astrochemistry

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astrochemistry

(ass-troh-kem -iss-tree) The study of the chemistry of celestial bodies and of the intervening regions of space. It involves the detection and identification, principally by spectroscopy, of the inorganic and organic chemicals present and the study of the reactions by which these neutral and charged atoms and molecules could have been produced and of future chemical processes. See also molecular-line radio astronomy.

astrochemistry

[¦as·trō′kem·ə·strē]
(astronomy)
The science that applies the principles of chemistry to matter in space.
References in periodicals archive ?
Over the last decade, while astrochemical studies have been conducted to understand the early evolutionary stages in high- and low-mass stars, similar work is essentially missing for the least massive stars, called brown dwarfs (BDs).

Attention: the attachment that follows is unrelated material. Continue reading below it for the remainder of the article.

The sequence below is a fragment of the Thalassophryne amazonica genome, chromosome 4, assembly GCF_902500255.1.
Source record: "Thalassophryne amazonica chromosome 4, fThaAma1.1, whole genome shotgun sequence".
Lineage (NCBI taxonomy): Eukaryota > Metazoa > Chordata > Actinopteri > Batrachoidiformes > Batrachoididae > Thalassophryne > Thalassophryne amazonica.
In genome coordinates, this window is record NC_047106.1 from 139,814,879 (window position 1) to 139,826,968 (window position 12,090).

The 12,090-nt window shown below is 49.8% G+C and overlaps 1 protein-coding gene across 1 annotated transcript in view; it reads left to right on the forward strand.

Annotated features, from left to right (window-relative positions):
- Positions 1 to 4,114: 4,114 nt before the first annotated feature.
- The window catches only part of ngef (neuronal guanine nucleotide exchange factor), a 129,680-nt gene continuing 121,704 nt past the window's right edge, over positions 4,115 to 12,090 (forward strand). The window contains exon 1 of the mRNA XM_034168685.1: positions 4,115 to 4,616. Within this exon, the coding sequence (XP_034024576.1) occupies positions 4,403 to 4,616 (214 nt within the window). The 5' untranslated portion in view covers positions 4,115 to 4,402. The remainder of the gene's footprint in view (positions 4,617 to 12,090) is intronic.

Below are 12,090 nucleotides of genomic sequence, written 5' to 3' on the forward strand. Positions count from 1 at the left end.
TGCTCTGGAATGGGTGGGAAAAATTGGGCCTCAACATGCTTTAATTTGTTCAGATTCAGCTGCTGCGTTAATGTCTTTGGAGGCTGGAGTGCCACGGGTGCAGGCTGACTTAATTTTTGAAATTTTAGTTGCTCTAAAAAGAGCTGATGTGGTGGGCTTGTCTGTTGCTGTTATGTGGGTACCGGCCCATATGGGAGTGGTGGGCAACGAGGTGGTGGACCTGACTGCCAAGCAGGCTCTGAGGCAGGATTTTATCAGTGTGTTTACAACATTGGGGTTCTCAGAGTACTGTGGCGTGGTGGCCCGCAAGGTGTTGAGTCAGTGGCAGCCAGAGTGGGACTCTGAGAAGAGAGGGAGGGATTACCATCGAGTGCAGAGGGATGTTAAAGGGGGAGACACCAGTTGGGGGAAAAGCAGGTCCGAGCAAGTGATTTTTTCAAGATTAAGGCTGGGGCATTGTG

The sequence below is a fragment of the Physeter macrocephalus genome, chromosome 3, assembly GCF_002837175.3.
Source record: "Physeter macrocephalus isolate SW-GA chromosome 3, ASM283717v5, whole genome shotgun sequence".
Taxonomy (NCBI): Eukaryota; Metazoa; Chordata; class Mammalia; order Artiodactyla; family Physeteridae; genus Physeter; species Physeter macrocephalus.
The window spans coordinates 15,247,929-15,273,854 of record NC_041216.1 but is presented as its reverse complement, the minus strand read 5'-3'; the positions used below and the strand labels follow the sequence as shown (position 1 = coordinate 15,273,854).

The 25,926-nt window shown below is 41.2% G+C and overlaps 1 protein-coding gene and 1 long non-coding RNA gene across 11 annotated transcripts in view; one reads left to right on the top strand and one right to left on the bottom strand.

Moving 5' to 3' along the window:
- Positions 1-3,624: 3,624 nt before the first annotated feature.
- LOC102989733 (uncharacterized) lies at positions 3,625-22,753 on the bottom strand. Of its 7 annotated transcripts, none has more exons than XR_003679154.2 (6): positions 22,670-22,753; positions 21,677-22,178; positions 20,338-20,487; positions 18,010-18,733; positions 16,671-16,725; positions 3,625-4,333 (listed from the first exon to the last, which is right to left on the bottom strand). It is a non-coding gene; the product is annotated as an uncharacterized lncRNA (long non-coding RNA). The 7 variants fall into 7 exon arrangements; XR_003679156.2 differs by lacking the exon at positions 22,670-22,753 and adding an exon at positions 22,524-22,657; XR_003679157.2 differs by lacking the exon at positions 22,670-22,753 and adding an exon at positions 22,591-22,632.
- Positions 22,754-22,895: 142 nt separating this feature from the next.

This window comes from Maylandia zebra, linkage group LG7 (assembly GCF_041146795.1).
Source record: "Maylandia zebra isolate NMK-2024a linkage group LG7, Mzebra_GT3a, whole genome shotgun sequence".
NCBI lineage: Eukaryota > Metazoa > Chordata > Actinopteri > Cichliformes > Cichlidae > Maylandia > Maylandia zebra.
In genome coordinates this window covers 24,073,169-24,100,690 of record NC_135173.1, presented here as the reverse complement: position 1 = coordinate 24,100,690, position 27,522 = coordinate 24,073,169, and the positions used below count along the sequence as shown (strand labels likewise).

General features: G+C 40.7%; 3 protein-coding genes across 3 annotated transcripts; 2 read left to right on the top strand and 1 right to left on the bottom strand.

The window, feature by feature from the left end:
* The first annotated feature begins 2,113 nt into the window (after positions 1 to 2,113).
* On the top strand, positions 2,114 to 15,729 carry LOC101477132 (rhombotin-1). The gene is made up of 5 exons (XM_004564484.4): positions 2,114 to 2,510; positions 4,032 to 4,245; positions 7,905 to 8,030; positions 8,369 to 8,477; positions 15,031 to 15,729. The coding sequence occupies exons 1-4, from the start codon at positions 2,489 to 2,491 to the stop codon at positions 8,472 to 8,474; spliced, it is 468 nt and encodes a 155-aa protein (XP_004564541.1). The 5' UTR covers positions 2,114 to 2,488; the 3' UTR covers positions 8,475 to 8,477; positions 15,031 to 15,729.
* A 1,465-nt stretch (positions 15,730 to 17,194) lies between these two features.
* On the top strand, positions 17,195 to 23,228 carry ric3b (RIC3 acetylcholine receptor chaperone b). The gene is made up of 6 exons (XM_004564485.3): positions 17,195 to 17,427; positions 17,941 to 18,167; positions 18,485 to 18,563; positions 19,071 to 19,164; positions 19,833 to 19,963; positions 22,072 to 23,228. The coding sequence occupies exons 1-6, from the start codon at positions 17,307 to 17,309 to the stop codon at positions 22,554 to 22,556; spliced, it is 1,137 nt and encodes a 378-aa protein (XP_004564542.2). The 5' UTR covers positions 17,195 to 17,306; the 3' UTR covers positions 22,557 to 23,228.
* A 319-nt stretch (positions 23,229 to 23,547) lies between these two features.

The expected results are the exploration of molecular complexity by discovering new classes of molecules in space, the detection of isotopologues that provide information about the stage of chemical evolution, the generation of abundance maps of highly excited molecules to learn about their environment, the identification of key intermediates in astrochemical reactions.
Several astrochemical processes can only be understood if their tunneling contributions are properly accounted for.